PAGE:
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Tongue Weight / Weight Distributing Hitch

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Over the past year, the trailer hitch on our Jeep Liberty has slowly developed a slight downward bend. The Liberty is rated to handle a 500lb tongue weight, and overall it has been a wonderful tow vehicle for our Oliver.

 

Based on the "official" specs from Oliver, we have always assumed that we were not exceeding out tongue weight limit, but the bent hitch had us start to think otherwise. Today I rented a scale from an RV store, and I measured a fully-loaded 600lbs under the front jack! I need to do the math to calculate what the weight at the end of our extended tongue is, but it seems that we are often at or over 500lbs.

 

Ouch. Does this match with other Oliver owner tongue weight observations? I have never seen anyone here on the forums mention measuring anything more than 400lbs.

 

Interestingly - the fresh water tank is so well balanced that it hardly made and difference with the tongue weight whether or not the tank was empty or full.

 

Anyway - the RV store can repair / replace our bent hitch, but they highly recommend some sort of weight distributing hitch to keep this problem from repeating in the future.

 

Are there any weight distributing hitches that can work with the Oliver's enclosed tongue design? Has anyone used a WDS hitch with an Oliver?

 

Wisdom and advice appreciated.

 

The guy at the RV store's advice: "get a real truck"

 

Hmmmm.

 

- Chris

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Wow! You guys must have some lead boots in the closet or something :o The Wonder Egg has a 340 lb tongue weight as measured at a Casita rally by someone with a good set of scales. How'd that happen?

 

But it makes sense with what's going on with your TV if the hitch is limited to 500#. I'm just curious as to where the added weight is coming from!? Has your sweet little kitten turned into a mountain lion?


Pete & "Bosker".    TV -  '18 F150 Super-cab Fx4; RV  - "The Wonder Egg";   '08 Elite, Hull Number 014.


Travel blog of 1st 10 years' wanderings - http://www.peteandthewonderegg.blogspot.com


ABBCMBNBNLNSONPEQCSKYTALAKAZARCACOCTFLGAHIIDILINIAKSKYLAMEMDMAMIMNMSMOMTNENVNHNJNMNYNCNDOHOKORPAPRSCSDTNTXUTVTVAWAWVWIWYsm.jpg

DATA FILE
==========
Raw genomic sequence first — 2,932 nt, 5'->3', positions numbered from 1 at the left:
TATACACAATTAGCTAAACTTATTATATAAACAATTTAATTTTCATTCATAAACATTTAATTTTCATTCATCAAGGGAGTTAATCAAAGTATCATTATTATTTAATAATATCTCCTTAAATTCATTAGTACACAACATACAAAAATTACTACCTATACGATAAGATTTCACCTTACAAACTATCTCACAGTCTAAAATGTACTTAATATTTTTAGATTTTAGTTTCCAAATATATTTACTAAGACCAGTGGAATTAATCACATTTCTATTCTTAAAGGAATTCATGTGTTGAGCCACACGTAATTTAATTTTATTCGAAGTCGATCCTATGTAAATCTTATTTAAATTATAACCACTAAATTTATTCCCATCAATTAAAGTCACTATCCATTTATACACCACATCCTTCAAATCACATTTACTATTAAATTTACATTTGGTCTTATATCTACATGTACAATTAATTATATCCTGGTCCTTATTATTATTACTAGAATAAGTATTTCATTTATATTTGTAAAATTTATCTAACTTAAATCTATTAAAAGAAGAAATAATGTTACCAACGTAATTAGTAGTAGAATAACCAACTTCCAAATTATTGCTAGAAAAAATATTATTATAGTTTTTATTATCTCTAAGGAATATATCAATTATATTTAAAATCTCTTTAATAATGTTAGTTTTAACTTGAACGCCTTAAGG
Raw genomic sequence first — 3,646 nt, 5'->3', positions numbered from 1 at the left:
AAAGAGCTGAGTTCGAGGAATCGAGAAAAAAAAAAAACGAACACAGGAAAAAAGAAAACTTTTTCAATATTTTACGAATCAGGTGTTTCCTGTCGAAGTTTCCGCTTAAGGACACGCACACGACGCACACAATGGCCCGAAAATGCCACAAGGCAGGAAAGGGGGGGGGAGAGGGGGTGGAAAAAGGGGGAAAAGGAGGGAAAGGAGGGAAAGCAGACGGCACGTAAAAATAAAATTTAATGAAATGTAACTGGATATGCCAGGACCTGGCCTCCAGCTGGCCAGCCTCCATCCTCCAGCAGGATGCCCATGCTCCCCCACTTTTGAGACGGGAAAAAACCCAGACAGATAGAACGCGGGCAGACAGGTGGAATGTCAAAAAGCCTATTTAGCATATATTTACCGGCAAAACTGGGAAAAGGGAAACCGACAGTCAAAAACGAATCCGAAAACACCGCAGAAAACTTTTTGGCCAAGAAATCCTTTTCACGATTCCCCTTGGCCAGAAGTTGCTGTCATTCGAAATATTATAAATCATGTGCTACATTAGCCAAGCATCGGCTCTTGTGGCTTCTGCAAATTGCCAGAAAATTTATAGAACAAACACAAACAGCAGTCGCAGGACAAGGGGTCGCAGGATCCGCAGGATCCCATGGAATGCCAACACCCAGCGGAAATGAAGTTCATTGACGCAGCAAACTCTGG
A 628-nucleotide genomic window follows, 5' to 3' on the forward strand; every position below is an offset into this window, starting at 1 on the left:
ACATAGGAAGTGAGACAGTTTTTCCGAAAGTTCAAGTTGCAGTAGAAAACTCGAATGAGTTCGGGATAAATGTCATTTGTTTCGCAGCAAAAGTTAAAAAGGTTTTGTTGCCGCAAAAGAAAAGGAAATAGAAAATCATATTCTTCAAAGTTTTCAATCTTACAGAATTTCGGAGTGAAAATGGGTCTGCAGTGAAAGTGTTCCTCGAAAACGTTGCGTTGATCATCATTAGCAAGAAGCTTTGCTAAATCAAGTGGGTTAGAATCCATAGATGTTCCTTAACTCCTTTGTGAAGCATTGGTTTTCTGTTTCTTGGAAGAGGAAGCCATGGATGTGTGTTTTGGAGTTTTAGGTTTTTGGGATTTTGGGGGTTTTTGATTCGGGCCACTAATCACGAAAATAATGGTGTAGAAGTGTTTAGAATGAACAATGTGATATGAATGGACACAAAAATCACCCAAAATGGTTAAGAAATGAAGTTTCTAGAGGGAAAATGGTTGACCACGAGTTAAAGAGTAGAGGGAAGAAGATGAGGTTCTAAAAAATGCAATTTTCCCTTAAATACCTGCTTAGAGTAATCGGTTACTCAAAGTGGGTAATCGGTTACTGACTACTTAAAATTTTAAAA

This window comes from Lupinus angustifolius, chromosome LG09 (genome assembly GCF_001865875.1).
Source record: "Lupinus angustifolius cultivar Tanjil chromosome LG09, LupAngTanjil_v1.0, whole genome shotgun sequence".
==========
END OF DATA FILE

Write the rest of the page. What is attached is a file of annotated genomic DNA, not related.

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We are tempted to blame Kiki. Her jug of kitty-litter is one of the heaviest things we have stored in the bathroom area.

 

The 500+lb weight was measured with the black tank empty, and one of the two propane tanks empty too. With both full(er), I imagine the tongue weight will be even higher.

 

Just spoke with Vince at the factory, and he has never seen an Oliver with such a high tongue weight reading. He is going to ask around for advice as to why ours might be so high.

 

I still have the rented scale so I am going to look into measuring again to confirm our results. But the bent hitch seems to indicate that we do have a weight problem.

 

*sigh*

 

- Chris

 

PS: It is tempting to get a bigger tow vehicle - but there really isn't anything out there appropriate. Dodge, Ford, GM, and Toyota had all promised diesel engines for their half-ton pickup trucks by 2010. All of these project are AWOL. It is so frustrating that good small tow vehicles are completely missing in this country. Conspiracy against diesel??? Right now nothing out there can beat our Liberty for towing and around town fuel economy...

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Chris,

We had our Oliver weighed at a Flying J last year on certified segmented scales. Tongue weight was 420 pounds, well within our (and your) limit. From my notes, we had two full propane tanks (steel) at the time, and I think the small amount of water in the tanks would have been pretty irrelevant. We usually store stuff on the floor of the bathroom when we travel, but I doubt it weighs more than forty or fifty pounds total... a couple gallons of water in jugs, a box or two of wine :) , plastic box with towels, bathroom paraphenalia, etc.